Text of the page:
RALEIGH, N.C. (AP) — The family of a transgender boy in North Carolina is suing state health officials to block implementation gender-affirming care restrictions which they say will force their son into a traumatic, misgendered puberty.
A federal lawsuit filed Wednesday in U.S. District Court alleges that the new state law violates the Equal Protection Clause of the 14th Amendment by denying transgender youth access to treatment and undermining parents’ rights to make medical decisions for their children .
The North Carolina lawsuit closely follows the pattern of other successful legal challenges gender-affirming bans on childcare that swept Republican-controlled states this year.
At least 22 states have passed laws restricting or banning customary treatment of transgender minors, and legal challenges have produced mixed results. But court victories occur in states like Arkansas, which has a federal judge a state ban lifted as unconstitutional, outlined what Lambda Legal attorney Omar Gonzalez-Pagan sees as a successful strategy for transgender North Carolinians.
Transgender youth in the Tar Heel State immediately lost access to gender-affirming medical treatments on August 16 when Republicans won a supermajority in the General Assembly a veto overridden of the ban by the Democratic governor. State law now prohibits medical professionals from providing hormone therapy, puberty blockers and gender reassignment surgery to people under 18, with few exceptions.
Under the new law, minors who began treatment before August 1 can continue to receive that treatment if their doctors consider it medically necessary and their parents agree. However, providers say it remains unclear whether they will face retaliation for switching an underage patient from puberty blockers to cross-sex hormones because the law does not specify whether that would constitute a different course of treatment.
Representatives from Lambda Legal and the National Health Law Program say they also plan to file a motion for an injunction to block enforcement of the law while the court challenge is ongoing. Other plaintiffs include a North Carolina family doctor who cares for transgender patients and several local and national LGBTQ+ advocacy organizations. The family of the 9-year-old transgender boy is listed under a pseudonym to protect their privacy, lawyers said.
The complaint alleges that the law discriminates against transgender patients because it does not provide a blanket ban on hormone therapy and other treatments, but only prohibits them if they are performed “for the purpose of ‘gender transition.'”
“There is no treatment for transgender patients in North Carolina that is not also offered to the rest of the patients in their care, and yet the exact same treatment would be perfectly legal for all other patients,” said Alex Sheldon. Executive director of GLMA: Health Professionals Advancing LGBTQ Equality, an organization involved in the lawsuit.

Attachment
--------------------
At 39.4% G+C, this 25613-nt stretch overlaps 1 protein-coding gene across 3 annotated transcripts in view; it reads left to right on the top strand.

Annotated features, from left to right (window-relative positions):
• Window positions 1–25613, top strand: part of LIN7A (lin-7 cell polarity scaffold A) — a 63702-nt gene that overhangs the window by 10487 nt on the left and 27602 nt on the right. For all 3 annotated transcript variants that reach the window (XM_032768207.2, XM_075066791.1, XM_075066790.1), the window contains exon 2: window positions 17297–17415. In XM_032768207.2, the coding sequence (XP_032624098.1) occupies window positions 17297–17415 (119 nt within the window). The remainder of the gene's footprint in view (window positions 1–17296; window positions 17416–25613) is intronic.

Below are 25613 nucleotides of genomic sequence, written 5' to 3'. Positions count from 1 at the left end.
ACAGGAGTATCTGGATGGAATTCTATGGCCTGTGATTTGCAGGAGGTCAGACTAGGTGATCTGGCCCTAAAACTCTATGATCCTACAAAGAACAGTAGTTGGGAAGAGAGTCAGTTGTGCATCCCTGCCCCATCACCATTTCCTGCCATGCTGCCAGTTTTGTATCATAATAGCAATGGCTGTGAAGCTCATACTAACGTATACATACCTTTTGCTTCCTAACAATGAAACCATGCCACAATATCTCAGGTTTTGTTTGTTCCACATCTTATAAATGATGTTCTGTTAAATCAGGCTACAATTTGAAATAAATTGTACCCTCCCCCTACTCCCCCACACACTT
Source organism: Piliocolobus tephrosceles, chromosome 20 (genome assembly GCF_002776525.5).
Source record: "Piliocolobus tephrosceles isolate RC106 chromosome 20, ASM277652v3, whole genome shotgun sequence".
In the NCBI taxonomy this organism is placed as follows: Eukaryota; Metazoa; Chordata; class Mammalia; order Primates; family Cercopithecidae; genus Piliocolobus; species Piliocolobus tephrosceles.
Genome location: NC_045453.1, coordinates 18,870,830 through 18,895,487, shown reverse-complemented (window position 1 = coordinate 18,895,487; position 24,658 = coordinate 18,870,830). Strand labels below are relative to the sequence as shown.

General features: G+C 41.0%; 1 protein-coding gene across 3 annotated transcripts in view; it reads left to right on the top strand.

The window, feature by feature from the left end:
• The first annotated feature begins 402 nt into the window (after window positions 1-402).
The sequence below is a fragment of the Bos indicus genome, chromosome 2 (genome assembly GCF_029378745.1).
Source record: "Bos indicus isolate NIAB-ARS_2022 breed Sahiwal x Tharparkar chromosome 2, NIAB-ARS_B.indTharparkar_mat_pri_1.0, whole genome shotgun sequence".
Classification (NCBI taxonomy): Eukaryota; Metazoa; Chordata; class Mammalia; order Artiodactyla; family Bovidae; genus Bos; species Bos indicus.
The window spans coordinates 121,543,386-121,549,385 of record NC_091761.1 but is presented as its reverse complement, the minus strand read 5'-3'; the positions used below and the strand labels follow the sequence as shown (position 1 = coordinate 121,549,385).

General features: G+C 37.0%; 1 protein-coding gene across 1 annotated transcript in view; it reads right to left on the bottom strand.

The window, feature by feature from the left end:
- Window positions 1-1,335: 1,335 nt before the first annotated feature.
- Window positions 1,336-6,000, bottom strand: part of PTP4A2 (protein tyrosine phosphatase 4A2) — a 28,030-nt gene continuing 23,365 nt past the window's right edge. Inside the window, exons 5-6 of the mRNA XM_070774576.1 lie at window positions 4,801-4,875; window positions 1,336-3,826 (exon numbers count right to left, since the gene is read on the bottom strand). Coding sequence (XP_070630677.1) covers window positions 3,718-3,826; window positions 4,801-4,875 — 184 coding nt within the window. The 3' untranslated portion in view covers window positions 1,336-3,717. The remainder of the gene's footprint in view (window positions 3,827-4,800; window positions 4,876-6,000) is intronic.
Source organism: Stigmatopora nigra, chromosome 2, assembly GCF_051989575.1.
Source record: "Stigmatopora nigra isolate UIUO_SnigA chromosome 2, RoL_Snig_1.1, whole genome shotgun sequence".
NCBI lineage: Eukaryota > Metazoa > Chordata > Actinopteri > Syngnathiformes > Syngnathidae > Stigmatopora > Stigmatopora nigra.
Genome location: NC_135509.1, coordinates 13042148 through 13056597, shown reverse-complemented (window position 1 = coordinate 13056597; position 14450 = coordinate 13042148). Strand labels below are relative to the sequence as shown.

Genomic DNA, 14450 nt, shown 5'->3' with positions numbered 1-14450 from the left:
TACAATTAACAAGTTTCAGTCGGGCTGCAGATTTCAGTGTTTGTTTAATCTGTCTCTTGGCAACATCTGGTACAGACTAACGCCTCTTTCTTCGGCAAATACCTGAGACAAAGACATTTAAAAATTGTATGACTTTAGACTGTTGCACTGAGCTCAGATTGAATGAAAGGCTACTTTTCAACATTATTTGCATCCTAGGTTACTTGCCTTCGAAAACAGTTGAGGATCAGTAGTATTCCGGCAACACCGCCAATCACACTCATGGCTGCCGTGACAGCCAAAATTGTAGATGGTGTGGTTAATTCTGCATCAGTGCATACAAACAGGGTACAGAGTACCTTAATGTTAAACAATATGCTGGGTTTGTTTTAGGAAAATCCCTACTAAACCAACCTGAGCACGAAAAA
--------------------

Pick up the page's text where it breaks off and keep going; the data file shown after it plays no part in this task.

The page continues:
The Republican General Assembly leaders’ offices did not immediately respond to emails seeking comment. Telephone messages were left for North Carolina Medical Board CEO Thomas Mansfield, who is named as a defendant in the lawsuit for his role in overseeing the licensing of medical professionals in the state.
North Carolina law also prohibits the use of state funds to support the provision of gender-affirming care. Exempt from this ban is the North Carolina State Health Plan for Government Employees and their Families, which falls under a Court order to cover these procedures while a Federal Court of Appeal considers a related case.
Medical professionals like Dr. Riley Smith, the doctor who is a plaintiff in the lawsuit filed Wednesday, would have her licenses revoked if she violates the law. Families of minor patients who receive the banned treatments would also have the right to sue the doctors who perform the procedures.
Smith said the law limits its ability to follow evidence-based protocols at the expense of its most vulnerable patients.
The American Academy of Pediatrics, the American Medical Association and the Endocrine Society consider gender-affirming care to be safe and medically necessary. While transgender minors very rarely receive surgical procedures, they are often prescribed medications to delay puberty and sometimes begin taking hormones before they reach adulthood.
Supporting young patients through gender-inclusive treatments is “the most incredible, challenging, beautiful, heartbreaking and heartwarming part of my job,” Smith said. “When I say that gender-inclusive care can be life-saving, it is no exaggeration. And the politicians who voted for this law have no idea what it means to take away that concern.”